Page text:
Freud was born in Berlin, the son of an architect and grandson of Sigmund Freud. His family moved to London in 1933 to escape the rise of Nazism in Germany. Freud made London his home and became one of the London School, a group of loosely connected artists that included Frank Auerbach and Francis Bacon.
Freud’s early work experimented with surrealism and realism, but his mature style was informed by the impasto use of oil paints favoured by his peers, combined with a realist bent that spoke to the grand tradition of European painting, from Rembrandt to Corot. But Freud’s hand added a distinctly 20th century sensibility to the portrait tradition; most of his subjects were sprawled naked in bare rooms, striped of the trappings of their lives. Under Freud’s brush, human flesh became textured and meat-like. A violence is done to the subject, who appears naked, rather than nude, made vulnerable but the unflinching eye of the artist.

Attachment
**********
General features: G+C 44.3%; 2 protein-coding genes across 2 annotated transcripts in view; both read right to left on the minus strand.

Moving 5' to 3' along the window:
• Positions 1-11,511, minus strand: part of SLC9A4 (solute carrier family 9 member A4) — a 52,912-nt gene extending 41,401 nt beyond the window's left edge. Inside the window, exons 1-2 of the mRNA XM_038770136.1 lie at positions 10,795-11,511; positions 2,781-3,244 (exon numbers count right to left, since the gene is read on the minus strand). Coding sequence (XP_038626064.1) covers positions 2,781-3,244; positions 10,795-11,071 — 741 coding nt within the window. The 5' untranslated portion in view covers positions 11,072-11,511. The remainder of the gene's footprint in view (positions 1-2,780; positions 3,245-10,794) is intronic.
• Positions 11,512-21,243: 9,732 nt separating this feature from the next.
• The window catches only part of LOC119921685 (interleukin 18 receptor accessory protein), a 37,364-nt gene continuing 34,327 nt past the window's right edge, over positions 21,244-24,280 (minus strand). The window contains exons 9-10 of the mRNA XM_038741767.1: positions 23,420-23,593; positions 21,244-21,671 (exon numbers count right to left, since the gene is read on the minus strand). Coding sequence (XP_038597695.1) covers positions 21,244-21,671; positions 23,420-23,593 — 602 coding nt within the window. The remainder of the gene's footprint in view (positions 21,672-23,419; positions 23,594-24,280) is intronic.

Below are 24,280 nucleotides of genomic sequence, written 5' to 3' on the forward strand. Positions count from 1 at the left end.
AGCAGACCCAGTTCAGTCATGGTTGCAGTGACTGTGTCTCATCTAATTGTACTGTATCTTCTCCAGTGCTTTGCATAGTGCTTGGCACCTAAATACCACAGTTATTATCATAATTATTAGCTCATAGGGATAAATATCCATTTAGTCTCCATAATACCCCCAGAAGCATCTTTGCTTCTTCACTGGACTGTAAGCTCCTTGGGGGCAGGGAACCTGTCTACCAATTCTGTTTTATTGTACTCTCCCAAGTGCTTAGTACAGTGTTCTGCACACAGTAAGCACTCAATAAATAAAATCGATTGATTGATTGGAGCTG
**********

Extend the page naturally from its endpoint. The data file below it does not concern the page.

This exhibition will include more than 60 loans from other galleries, but it is fitting that is should be housed in the National Gallery, where Freud took so much inspiration. 'I use the gallery as if it were a doctor,’ Freud told the journalist Michael Kimmelman. ‘I come for ideas and help – to look at situations within paintings, rather than whole paintings.’ This exhibition will be an unmissable one for fans of Freud's work and the ideal introduction to his oeuvre for those less familiar with this modern master.
|What||Lucian Freud: New Perspectives exhibition National Gallery|
|Where||National Gallery, Trafalgar Square, London, WC2N 5DN | MAP|
|Nearest tube||Leicester Square (underground)|
01 Oct 22 – 23 Jan 23, 12:00 AM
|Website||Click here for more information|